Plaintiff's equal protection claim is nothing more than a conclusory legal assertion. No intentional discrimination or animus has been alleged. Therefore, Count 4 shall be dismissed without prejudice.

Preliminary Injunction

The prayer for relief in the complaint includes a request for a preliminary injunction under Federal Rule of Civil Procedure 65. A preliminary injunction is issued only after the adverse party is given notice and an opportunity to oppose the motion. FED.R.CIV.P. 65(a)(1). "A plaintiff seeking a preliminary injunction must establish that he is likely to succeed on the merits, that he is likely to suffer irreparable harm in the absence of preliminary relief, that the balance of equities tips in his favor, and that an injunction is in the public interest." Winter v. Natural Resources Defense Council, Inc., 555 U.S. 7, 20 (2008) (citations omitted).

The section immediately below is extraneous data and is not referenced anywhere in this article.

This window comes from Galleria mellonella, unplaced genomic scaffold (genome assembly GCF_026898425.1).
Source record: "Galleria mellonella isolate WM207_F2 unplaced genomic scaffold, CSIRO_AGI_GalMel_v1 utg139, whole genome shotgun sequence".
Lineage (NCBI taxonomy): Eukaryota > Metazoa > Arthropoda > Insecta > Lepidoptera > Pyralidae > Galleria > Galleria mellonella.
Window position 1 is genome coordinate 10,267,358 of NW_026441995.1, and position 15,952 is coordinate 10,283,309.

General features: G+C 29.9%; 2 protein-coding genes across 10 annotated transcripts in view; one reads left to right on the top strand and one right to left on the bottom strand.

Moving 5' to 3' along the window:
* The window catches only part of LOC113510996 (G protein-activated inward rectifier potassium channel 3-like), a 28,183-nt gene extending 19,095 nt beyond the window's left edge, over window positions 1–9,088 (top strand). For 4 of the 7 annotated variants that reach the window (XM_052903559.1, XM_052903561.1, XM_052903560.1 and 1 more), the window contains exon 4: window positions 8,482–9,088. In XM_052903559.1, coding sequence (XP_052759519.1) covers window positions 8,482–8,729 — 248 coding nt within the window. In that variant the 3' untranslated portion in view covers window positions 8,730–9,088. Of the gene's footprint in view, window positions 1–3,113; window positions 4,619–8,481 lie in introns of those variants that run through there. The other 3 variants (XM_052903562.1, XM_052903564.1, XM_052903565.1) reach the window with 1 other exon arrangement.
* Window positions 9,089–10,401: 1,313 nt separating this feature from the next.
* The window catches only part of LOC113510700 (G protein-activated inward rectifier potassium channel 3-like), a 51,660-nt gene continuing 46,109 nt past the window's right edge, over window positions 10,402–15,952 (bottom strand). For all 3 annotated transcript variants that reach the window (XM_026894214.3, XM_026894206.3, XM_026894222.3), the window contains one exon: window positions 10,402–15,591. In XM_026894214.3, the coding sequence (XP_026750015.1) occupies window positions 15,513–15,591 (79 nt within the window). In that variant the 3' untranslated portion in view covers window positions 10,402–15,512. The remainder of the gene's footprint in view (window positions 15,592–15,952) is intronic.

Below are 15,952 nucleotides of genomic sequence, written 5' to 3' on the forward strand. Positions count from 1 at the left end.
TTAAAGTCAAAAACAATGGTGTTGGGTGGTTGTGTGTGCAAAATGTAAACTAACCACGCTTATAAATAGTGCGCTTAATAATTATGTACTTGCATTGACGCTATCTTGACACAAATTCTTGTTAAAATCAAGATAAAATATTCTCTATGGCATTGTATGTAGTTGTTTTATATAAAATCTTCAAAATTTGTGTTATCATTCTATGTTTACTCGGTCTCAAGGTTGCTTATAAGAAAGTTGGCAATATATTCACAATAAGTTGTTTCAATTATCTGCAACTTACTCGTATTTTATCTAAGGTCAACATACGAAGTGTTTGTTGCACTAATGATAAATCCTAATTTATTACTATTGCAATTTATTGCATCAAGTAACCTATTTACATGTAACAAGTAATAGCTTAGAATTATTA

Given that Count 1 is proceeding against certain defendants, the Clerk of Court will be directed to have the record reflect that the complaint (Doc. 1) also contains what is construed as a motion for preliminary injunction. That motion will be referred to a magistrate judge for further consideration in accordance with Federal Rule of Civil Procedure 65(a).

Disposition

IT IS HEREBY ORDERED that the Clerk of Court shall have the record reflect that the complaint (Doc. 1) contains a motion for preliminary injunction.

IT IS FURTHER ORDERED that, for the reasons stated, COUNTS 2, 3 and 4 are DISMISSED without prejudice; and Defendants LAURA LACRONE, JODY GOETTING, LESLIE MCCARTY, TERRI ANDERSON, SHERRY BENTON, and the ILLINOIS DEPARTMENT OF CORRECTIONS are each DISMISSED without prejudice.

IT IS FURTHER ORDERED that COUNT 1, the Eighth Amendment claim, shall otherwise PROCEED against VIPIN SHAH, CHRISTINE BROWN, DONALD GAETZ, THOMAS SPILLER, WEXFORD HEALTH CARE SERVICES, and SALVADORE GODINEZ.